This last experience happened to a recently and unhappily married 22 year old woman. She and her husband were fighting and their argument became physical when her husband choked her until she lost consciousness. She described an almost crippling fear and heartbreak but decided to forgive him. During a subsequent argument her husband again choked her unconscious…

“…As I was gaining conscience I could feel the most indescribable feeling of warmth and safety not only was that feeling running threw me but around me. It seemed I was in a vary big room that was well lit not to bright, not to dark… I couldn’t see the walls or nothing but it was kind of hard to take my eyes of the four figures that were with me, couldn’t see many details just remember the feeling of love and safety, oh and what ever was with me was really really tall.”

When she regained consciousness she described what she had experienced. She wasn’t sure what to make of the experience but wrote that she has some theories.

If you’re curious I’d encourage you to search online and read a few more. Something that strikes me about the three I’ve described here is how emotional they are. Struggling to survive an horrific car crash, trying to cope with depression and loss and finding feelings of love and safety in an extremely abusive relationship. Powerful emotional experiences can have a profound and lasting impact on our lives. They can also serve to reaffirm our deeply held convictions. I’m sensitive to the fact that religious experiences mean a lot to those who experience them and I don’t believe that questioning a religious experience need in any way devalue the experience. My task here is to consider what questions could be asked about a religious experience to assess its suitability for underpinning a person’s religious faith:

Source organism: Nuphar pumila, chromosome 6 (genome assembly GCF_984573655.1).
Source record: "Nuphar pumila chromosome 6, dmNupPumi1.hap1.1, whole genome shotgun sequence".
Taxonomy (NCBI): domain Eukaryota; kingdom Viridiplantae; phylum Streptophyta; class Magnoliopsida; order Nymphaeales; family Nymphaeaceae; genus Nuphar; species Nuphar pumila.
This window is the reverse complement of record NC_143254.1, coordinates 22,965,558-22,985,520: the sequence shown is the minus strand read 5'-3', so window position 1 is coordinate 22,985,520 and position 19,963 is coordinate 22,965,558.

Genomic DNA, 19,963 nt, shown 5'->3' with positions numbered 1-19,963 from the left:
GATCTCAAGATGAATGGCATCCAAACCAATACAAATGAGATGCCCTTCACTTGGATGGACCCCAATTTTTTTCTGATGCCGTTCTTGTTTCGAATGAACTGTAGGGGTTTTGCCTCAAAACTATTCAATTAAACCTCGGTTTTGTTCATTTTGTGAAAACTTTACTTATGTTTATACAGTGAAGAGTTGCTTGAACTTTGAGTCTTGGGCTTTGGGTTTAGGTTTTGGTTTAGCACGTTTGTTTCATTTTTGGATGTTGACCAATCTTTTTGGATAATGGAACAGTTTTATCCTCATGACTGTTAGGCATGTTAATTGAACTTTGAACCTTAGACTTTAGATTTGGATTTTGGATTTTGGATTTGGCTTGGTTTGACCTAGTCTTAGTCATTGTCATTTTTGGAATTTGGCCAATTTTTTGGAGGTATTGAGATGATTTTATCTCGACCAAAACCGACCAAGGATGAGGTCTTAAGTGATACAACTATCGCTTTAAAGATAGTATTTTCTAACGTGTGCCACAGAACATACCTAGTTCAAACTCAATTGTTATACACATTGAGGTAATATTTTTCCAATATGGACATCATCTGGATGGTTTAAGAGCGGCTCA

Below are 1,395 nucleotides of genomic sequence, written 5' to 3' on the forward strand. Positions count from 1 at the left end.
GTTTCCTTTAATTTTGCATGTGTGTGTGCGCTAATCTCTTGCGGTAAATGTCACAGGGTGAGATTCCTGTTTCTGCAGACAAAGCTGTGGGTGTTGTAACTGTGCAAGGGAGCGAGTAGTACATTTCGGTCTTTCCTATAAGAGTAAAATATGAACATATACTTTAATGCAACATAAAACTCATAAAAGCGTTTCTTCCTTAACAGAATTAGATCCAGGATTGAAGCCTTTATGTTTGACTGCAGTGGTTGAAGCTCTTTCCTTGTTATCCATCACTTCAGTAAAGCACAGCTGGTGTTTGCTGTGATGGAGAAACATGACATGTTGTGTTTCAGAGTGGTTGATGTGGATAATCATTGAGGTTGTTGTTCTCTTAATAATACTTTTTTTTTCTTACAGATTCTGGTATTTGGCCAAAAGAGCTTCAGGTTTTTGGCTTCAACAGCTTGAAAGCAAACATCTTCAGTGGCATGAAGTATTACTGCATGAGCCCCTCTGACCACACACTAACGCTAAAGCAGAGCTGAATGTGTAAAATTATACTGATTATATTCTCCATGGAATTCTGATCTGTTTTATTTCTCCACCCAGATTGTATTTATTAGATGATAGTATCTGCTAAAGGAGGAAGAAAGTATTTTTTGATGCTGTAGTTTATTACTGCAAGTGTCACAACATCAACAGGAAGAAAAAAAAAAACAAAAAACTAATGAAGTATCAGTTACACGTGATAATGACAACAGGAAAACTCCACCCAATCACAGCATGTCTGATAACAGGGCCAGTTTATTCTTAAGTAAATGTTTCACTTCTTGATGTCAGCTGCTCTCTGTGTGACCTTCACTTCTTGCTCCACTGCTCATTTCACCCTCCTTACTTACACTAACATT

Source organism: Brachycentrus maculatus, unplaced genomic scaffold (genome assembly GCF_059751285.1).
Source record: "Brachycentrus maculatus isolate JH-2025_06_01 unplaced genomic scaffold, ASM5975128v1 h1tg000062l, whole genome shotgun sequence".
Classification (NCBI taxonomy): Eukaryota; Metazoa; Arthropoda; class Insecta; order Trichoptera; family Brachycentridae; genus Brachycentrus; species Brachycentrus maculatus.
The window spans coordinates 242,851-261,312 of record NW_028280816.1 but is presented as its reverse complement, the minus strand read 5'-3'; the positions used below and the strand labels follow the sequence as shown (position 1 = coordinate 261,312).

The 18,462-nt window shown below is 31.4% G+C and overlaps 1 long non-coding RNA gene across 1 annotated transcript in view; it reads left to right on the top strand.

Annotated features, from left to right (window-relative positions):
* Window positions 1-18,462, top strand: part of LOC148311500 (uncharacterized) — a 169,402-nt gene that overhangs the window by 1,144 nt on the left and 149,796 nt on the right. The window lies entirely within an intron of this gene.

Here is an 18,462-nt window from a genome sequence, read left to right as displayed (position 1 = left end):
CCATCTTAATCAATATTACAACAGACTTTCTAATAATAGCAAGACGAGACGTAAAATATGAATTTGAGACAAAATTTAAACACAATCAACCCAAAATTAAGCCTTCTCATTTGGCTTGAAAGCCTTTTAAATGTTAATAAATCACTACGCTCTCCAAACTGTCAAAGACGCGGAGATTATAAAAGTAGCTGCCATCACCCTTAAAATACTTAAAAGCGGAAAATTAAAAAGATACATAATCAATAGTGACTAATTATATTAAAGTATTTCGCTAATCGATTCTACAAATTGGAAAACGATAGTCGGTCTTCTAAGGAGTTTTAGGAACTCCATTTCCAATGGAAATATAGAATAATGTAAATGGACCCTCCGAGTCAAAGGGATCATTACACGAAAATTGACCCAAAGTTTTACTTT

• Do similar religious experiences indicate similar conclusions? For example, if the woman from the first story had been a Hindu, would she have still concluded a miracle had been performed by the Christian god? Or if she had been an atheist, would she have said she was saved solely by the hard work of the emergency services?
  • Does the conclusion that is reached follow logically from the experience? For example, in the second story is there anything about the experience of playing a song, hearing music and feeling a powerful sensation on the 5th anniversary of their mother’s passing that suggests she was released to heaven through that experience (or that heaven exists)?
  • Are there natural explanations for an experience? In the case of the third story for example, a combination of emotional and physical trauma, with a lack of oxygen and consciousness could explain the cause of the experience.

Ultimately, the cause of a person’s religious experience can be explained by natural phenomena but the “meaning” or “reason” thought to be inherent therein is generally open to interpretation. People strive to make sense or their experiences, particularly those that are personally uncommon and powerfully emotional. In my view, religious experiences are too easily interpreted to fit with any set of beliefs for them to be considered a solid basis for faith. Those who believe in spirits will take their religious experiences to be evidence for spirits and the same is true of those who believe in gods, angels or other supernatural entities. The difficulty with religious experiences is that they are so subjective. However, where religious faith has a direct impact on the natural world, as it does with faith healing for example, the claim can be assessed. So perhaps the place to look for strong evidence for religious faith is not in the experiences but in the miracles.